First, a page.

Polperro Family History
The FOWLER family of Polperro
The Fowler family itself gradually disappeared during the 19th century in Polperro, though the name continued to be adopted by other families who had married into the family.
One of the earliest mentions of the family occurs in the Talland church registers when, following Hugh Fowler's death in January 1749, he was "buried in woollen" according to the law at the time, introduced to stimulate the flagging wool trade.
Hugh Fowler's great-grandson John, born in Polperro in 1779, married Ann Rean Polgrean and became a ship-owner. The couple had six daughters and three sons, one of whom, Charles (1812-1889), was also a master mariner and ship owner like his father. One of his vessels was the Lady Eliot, wrecked off Padstow in 1864. Charles Fowler married Jane Quiller Lane in 1834.
Their son John, born in 1835, also went to sea, joining the Royal Navy but was killed at the age of 22 while serving with a Naval Brigade in India during the Indian Mutiny in March 1858, "struck down by a cannon ball in the moment of victory."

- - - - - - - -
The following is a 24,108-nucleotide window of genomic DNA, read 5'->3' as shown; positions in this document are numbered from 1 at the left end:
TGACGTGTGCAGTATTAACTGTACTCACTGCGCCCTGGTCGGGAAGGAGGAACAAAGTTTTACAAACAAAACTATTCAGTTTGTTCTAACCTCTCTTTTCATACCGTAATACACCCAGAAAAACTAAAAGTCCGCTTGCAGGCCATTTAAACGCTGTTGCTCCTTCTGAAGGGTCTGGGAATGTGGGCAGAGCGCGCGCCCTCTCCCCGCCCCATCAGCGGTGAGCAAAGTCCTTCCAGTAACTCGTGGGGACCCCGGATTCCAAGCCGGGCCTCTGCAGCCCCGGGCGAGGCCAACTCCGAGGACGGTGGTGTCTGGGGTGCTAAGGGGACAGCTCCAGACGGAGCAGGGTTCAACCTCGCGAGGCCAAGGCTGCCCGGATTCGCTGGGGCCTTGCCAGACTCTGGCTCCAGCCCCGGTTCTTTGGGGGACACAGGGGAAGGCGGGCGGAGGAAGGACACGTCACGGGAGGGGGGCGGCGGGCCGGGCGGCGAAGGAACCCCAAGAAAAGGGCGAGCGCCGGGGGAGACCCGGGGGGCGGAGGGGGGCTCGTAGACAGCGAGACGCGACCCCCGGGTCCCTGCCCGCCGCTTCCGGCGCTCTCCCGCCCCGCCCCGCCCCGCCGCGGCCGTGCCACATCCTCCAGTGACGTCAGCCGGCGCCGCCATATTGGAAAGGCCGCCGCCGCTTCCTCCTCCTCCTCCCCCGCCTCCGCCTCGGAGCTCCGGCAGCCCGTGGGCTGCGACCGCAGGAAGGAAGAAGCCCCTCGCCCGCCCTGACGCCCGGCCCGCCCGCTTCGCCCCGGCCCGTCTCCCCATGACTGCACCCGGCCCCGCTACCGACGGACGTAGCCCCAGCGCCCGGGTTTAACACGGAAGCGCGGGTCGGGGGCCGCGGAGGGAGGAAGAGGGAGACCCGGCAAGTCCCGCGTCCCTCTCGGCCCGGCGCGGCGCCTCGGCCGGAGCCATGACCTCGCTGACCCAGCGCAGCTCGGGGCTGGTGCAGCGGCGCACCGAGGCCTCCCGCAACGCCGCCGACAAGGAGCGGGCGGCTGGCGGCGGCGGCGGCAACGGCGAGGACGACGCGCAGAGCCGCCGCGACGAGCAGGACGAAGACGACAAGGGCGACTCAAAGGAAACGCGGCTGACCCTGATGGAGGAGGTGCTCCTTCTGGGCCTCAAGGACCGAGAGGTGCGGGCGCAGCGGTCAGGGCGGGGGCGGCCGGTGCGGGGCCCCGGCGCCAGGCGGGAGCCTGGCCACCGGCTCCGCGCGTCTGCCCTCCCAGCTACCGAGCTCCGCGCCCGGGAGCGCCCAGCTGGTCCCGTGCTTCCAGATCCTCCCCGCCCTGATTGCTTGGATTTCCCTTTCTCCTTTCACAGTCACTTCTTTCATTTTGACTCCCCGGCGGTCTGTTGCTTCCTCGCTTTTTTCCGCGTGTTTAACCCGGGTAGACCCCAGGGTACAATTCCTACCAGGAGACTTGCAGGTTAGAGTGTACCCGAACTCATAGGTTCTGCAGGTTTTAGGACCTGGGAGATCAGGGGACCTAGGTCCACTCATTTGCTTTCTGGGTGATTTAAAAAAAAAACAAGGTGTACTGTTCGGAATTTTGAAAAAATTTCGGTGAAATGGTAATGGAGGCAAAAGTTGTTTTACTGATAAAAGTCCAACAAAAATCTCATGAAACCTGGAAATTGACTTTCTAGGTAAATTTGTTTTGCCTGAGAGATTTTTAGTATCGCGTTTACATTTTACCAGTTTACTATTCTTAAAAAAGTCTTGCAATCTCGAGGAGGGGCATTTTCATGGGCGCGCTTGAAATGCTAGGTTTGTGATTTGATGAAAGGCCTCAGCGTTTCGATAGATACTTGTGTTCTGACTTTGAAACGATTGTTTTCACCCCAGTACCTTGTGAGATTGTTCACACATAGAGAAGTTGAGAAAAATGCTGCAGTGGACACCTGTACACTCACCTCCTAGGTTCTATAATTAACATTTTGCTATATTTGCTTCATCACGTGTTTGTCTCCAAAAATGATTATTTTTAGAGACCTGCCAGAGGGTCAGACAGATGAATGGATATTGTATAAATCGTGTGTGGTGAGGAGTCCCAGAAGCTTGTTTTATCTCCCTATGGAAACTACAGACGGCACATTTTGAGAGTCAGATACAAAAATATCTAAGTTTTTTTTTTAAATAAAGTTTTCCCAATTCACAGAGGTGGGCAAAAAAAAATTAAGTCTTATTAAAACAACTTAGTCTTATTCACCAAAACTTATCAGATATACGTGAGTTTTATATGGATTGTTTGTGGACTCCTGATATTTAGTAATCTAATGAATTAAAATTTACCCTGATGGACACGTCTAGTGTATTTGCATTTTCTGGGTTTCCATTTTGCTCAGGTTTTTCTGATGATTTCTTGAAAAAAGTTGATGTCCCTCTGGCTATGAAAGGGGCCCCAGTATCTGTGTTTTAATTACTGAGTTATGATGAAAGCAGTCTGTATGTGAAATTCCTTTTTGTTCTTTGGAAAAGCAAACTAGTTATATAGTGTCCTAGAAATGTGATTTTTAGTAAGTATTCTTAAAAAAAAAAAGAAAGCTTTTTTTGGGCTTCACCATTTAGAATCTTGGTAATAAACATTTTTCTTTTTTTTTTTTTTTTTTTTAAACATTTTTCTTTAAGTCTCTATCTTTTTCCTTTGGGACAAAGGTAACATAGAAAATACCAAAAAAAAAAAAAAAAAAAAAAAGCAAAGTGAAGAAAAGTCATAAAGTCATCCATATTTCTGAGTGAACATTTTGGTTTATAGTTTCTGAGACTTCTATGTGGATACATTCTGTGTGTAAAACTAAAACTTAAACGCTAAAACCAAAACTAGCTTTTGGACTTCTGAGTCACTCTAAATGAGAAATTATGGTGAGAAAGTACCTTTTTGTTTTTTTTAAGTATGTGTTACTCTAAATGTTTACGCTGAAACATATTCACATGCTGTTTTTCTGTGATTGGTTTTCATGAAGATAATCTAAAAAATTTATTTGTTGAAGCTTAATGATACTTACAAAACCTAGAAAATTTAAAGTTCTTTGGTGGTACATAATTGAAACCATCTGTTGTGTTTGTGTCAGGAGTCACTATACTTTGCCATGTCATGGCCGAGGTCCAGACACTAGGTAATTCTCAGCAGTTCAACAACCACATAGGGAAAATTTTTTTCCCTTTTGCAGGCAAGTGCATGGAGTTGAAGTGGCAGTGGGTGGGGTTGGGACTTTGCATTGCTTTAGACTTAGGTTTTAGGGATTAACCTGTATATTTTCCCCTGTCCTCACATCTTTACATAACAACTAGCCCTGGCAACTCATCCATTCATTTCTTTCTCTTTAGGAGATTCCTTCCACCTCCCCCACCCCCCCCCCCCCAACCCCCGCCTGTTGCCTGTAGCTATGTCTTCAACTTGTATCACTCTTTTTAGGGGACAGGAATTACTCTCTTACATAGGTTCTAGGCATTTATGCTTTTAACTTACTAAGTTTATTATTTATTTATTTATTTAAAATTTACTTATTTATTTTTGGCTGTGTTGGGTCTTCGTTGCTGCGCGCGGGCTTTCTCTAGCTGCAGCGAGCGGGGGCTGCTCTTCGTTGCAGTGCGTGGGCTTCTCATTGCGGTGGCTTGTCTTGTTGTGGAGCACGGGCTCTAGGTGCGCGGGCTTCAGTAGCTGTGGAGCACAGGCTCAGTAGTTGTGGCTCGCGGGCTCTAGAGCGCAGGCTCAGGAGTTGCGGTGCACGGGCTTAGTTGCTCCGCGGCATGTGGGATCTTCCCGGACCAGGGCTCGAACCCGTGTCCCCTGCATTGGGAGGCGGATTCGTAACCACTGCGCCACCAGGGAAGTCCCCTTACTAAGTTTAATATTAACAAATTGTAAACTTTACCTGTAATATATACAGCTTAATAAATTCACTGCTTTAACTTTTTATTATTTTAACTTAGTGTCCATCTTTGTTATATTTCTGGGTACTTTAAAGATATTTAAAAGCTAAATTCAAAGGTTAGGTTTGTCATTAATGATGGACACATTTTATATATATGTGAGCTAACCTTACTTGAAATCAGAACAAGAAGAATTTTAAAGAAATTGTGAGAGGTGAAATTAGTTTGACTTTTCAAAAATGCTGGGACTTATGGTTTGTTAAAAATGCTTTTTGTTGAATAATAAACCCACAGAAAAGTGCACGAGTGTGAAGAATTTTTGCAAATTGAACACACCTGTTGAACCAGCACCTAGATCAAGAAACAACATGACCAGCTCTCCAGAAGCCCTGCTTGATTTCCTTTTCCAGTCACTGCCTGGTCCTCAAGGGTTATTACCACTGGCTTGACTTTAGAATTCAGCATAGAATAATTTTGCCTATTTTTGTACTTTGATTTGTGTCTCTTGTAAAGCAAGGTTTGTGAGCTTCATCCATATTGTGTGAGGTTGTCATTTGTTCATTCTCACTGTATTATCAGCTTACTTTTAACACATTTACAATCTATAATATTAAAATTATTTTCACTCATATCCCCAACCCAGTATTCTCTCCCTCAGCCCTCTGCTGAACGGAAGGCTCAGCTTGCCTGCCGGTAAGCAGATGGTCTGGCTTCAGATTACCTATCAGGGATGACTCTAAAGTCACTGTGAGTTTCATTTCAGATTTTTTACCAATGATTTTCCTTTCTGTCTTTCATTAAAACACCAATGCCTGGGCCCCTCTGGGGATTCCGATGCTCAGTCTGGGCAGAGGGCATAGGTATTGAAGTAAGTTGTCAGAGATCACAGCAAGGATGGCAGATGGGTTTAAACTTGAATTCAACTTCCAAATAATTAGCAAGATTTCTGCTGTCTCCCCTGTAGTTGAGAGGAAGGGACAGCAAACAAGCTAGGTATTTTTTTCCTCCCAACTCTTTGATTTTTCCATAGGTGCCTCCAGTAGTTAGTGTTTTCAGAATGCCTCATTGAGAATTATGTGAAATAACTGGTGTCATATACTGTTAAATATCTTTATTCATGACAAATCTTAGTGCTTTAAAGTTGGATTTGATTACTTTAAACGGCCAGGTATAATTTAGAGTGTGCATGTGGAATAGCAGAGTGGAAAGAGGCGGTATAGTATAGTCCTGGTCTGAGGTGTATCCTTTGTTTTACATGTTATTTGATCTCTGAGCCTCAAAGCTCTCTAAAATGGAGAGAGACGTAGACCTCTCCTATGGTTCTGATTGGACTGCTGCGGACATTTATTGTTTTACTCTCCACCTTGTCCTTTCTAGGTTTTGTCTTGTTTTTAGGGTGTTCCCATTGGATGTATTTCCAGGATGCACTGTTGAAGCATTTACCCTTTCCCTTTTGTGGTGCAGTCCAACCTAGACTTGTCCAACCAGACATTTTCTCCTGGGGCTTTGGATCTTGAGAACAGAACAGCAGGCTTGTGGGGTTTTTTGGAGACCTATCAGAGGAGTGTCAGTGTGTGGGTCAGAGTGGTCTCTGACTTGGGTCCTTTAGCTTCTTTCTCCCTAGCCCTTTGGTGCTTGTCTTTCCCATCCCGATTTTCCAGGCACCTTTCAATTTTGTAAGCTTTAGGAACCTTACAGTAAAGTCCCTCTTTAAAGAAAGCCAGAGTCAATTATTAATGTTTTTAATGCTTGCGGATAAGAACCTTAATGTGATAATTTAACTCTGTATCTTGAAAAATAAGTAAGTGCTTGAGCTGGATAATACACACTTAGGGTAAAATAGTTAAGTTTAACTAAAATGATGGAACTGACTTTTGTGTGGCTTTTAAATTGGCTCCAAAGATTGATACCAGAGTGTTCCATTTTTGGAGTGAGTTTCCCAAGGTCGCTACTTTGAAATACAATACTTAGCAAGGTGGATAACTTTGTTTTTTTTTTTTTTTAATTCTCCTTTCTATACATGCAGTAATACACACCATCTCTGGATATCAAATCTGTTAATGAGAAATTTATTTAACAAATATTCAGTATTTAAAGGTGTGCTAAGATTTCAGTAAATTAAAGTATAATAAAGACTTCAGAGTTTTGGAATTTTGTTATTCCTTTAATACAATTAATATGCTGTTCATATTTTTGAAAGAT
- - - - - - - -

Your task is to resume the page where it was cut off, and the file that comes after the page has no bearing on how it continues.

John Fowler's sister, Mary Quiller Fowler (named after her maternal grandmother Elizabeth Quiller) married a local farmer William Edgcumbe and, after a few years in Iowa, USA, the couple settled back in Polperro in 1888.
Mary Quiller Fowler (1843-1920) with her grandmother, Ann Rean Fowler (ne้ Polgrean). The shawl that Ann Fowler is wearing is now on display at the Polperro Heritage Museum.
Further information on the family would also be welcomed.
Jeremy Rowett Johns, Polperro Heritage Museum © 2000